5 Ways Hiring Managers and Executive Recruiters can Work Better Together

5 Ways Hiring Managers and Executive Recruiters can Work Better Together

We’re On the Same Team, People!

As unemployment rates and other economic indicators continue to gain strength, this is a particularly exciting time for the employment industry. It’s also a time of increasing competition for top talent. Attracting and hiring strong candidates takes more than a solid salary and benefits package. It takes a strong employer brand. And more importantly, it takes a hiring team that can seamlessly – and convincingly – project that brand to every candidate, every step of the way.

As you prepare for what is likely to be a very busy 2018, how ready is your recruiting team? Are you working with an executive recruiter now? Or have you worked with one in the past – and promised yourself never again? As a retained executive recruiter, I’m acutely aware of some of the baggage that comes along with the phrase headhunter. Yes, there are a few bad apples out there. If you’ve been there, done that and walked away unimpressed, maybe you were just working with the wrong recruiter. But maybe it wasn’t your recruiter (and it wasn’t you, either). Maybe it was your process. Or maybe it was your lack of defined process. You need the position filled already! (I get it.) But without clarity on roles, goals and process, you’ll find yourself wasting a lot more time and growing increasingly frustrated with sub-par results.  To get the most out of your executive recruiter, follow these 5 steps to a successful recruiting partnership.

1. Invest in a recruiting partnership, not a transaction.
A contract with an executive recruiter is a significant financial investment. When you’re working collaboratively with the right recruiter, the investment pays off handsomely. Yet, I’m frequently surprised by how many employers seem to approach executive recruiting like an assembly line. They’ll write the job description, send it off to the headhunter, then wait for the perfect resumes to come flooding in. It just doesn’t work that way.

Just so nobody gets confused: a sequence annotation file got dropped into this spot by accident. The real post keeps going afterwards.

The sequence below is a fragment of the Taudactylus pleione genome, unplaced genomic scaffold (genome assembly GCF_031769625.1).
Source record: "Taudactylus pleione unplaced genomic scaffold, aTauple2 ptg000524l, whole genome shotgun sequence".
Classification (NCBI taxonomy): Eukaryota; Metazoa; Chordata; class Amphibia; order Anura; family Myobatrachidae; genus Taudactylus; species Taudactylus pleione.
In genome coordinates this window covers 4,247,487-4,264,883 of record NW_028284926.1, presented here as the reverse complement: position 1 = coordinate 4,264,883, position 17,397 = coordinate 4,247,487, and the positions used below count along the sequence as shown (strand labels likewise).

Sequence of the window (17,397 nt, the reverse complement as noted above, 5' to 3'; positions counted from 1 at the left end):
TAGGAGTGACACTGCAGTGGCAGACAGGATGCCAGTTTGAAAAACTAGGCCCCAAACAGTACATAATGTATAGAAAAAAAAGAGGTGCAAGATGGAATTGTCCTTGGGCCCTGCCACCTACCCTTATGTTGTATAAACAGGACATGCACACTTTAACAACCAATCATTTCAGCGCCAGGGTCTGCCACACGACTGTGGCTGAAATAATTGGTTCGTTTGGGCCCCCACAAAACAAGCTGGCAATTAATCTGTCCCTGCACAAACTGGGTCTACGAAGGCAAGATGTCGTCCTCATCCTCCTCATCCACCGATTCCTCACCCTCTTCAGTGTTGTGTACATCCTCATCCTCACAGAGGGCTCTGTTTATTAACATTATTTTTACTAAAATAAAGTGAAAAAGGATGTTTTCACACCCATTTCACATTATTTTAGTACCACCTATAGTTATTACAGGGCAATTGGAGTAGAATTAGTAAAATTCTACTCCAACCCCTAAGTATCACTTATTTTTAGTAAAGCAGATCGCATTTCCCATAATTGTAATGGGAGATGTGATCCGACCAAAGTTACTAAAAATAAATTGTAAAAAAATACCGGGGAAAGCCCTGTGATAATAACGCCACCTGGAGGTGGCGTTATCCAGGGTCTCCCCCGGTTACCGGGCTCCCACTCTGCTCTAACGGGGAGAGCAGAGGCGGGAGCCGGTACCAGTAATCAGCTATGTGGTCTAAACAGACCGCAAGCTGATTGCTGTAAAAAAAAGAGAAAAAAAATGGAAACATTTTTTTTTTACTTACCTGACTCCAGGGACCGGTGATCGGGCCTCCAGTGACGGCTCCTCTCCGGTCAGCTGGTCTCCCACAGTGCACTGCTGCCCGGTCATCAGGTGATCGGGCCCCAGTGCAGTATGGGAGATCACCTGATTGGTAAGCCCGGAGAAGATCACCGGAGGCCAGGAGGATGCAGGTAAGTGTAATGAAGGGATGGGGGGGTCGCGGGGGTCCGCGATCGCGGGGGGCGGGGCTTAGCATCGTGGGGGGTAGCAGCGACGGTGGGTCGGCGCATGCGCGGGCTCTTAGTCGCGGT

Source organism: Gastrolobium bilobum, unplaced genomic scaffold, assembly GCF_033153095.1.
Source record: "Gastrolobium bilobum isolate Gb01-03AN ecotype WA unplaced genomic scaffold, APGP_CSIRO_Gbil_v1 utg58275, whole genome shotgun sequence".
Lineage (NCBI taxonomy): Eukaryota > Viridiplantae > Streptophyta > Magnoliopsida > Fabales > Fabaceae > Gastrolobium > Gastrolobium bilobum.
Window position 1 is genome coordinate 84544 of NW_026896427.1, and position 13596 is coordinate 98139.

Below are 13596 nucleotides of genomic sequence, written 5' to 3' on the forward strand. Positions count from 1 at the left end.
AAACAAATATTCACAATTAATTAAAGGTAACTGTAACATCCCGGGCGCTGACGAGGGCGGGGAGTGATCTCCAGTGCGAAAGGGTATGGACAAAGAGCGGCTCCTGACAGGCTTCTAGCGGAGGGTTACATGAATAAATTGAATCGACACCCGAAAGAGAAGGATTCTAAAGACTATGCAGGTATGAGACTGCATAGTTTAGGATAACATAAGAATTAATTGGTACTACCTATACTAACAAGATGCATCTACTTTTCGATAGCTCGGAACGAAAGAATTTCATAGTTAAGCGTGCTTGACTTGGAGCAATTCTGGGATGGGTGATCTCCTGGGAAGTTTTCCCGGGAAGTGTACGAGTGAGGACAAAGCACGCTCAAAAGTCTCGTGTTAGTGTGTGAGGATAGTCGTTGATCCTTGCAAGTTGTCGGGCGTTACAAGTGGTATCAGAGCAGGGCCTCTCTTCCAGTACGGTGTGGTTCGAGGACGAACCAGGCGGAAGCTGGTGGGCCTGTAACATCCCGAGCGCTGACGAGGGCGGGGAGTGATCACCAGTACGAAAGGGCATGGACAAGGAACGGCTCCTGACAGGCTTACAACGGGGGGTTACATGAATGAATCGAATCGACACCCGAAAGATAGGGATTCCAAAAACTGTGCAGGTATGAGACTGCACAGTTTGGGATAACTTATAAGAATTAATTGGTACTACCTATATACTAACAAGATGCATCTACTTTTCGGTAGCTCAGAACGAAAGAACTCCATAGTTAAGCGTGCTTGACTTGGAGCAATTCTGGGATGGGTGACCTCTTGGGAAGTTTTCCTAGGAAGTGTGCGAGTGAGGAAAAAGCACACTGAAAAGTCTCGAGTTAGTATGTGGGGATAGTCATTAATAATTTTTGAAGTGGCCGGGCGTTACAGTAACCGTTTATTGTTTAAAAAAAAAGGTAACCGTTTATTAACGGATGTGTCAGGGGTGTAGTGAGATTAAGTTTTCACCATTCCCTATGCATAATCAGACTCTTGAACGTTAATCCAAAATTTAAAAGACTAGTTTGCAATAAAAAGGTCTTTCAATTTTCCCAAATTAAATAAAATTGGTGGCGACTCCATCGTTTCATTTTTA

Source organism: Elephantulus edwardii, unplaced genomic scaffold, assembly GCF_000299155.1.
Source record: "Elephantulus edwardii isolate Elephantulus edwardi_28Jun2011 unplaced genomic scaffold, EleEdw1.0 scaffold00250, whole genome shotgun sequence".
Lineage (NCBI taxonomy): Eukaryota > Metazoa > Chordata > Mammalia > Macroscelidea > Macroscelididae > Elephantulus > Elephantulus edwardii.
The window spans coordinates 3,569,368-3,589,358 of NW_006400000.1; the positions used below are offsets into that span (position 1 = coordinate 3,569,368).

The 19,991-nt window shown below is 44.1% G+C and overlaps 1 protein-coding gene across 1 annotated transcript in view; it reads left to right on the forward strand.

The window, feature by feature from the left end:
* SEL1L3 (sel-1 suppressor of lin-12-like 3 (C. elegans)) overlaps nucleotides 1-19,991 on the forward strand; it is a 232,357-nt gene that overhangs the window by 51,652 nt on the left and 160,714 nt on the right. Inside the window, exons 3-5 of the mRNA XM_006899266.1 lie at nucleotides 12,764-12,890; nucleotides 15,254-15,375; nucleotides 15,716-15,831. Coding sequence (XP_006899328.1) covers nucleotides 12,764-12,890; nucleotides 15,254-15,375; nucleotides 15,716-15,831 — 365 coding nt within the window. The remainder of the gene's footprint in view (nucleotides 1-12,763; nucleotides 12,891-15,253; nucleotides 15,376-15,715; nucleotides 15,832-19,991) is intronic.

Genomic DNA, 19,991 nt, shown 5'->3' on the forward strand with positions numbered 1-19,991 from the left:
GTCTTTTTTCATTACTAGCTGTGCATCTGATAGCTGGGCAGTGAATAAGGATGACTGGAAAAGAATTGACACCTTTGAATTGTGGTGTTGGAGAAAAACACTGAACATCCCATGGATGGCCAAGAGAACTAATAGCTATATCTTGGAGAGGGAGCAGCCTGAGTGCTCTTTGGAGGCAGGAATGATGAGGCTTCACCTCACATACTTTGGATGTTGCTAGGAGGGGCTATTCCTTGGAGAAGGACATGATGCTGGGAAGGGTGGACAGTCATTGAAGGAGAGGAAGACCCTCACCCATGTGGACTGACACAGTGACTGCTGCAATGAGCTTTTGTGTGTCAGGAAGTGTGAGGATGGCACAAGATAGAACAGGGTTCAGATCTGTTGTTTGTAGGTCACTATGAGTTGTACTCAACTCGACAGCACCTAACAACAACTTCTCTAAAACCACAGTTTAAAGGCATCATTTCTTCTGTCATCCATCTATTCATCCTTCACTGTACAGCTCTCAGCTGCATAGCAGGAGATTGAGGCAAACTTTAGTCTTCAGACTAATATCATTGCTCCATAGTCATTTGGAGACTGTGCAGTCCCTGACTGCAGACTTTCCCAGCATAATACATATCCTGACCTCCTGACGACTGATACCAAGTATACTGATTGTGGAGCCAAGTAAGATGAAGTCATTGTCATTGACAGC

What does work? I can tell you that the most positive, mutually successful recruiting relationships are the result of true, goal-driven collaborations. When I work with a client, I need to understand their mission. What are their values, vision statement, target markets? It’s also critically important for me to have a good feel for the environment where the new hire will work. Is this a formal atmosphere with strict expectations around decorum, wardrobe and communication styles? Or is it a highly creative, highly informal place? How is the department run? What’s this manager’s supervision process? Is this an unabashed micromanager or someone who gives general directions from the 20,000 foot level then sails away until the results get reported? My understanding of these intangibles are what guide me to the right talent pool and toward the candidates most likely to thrive in the position.

2. Define recruiting process, roles and expectations up front.
Who’s doing what? What are the deadlines? Successful recruiters already have a defined process that works well for them. Expect them to share that with you. But also expect them to listen to your preferences. What’s important is that the two of you jointly determine deadlines, key milestones and the nitty gritty of each critical step. Nail down a realistic start date. Get clear on who’s drafting the job posting and how many signatures are required before the recruiter can run with it. Who’s screening resumes, scheduling interviews and checking references? How many layers of management will be interviewing finalists? If your recruiter doesn’t have much to say on these matters, consider it a warning sign.

3. Be flexible.
Remember, you and your executive recruiter are coming at this process from different perspectives – but you share the same goal. Be open and specific as you develop the job description. Be just as open to hearing alternative ideas from your recruiter. There are certain non-negotiable skills, education levels and years of experience that the winning candidate must possess. But when you’re consulting with a top tier executive recruiter, keep in mind that recruiting is an art and a science. You might re-think some of your requirements, based on success profiles and trainability questions that your recruiter can help you address. Often, I’ve found that qualifications that started on the “required” list end up migrating to the “preferred” and vice versa.

4. Establish a communication process, stick with it, and track progress regularly.
How will you and the recruiter keep each other updated? Email? Texts? Calls? What’s a reasonable expectation of response times? If these matters seem too trivial to iron out in advance, they’re not. Trust me. Incompatible communication expectations can quickly lead to disappointment if they’re not addressed. And even if you hate the idea of putting extra meetings on your calendar, book weekly check-ins with your recruiter and always show up with your facts, thoughts and prepared questions ready to discuss.

5. Be honest, direct and fair.
I don’t claim to be perfect. Nobody is. But I can promise you that I strive to deliver flawless results to every single one of my clients. My reputation – and therefore, future business – depends on it. How can I achieve that? Through open, polite communication. If you feel like something’s not working, I need to know about it. And you need to know that when tell me, I’ll listen and work with you to get things back on track.

Tim Snell

Tim Snell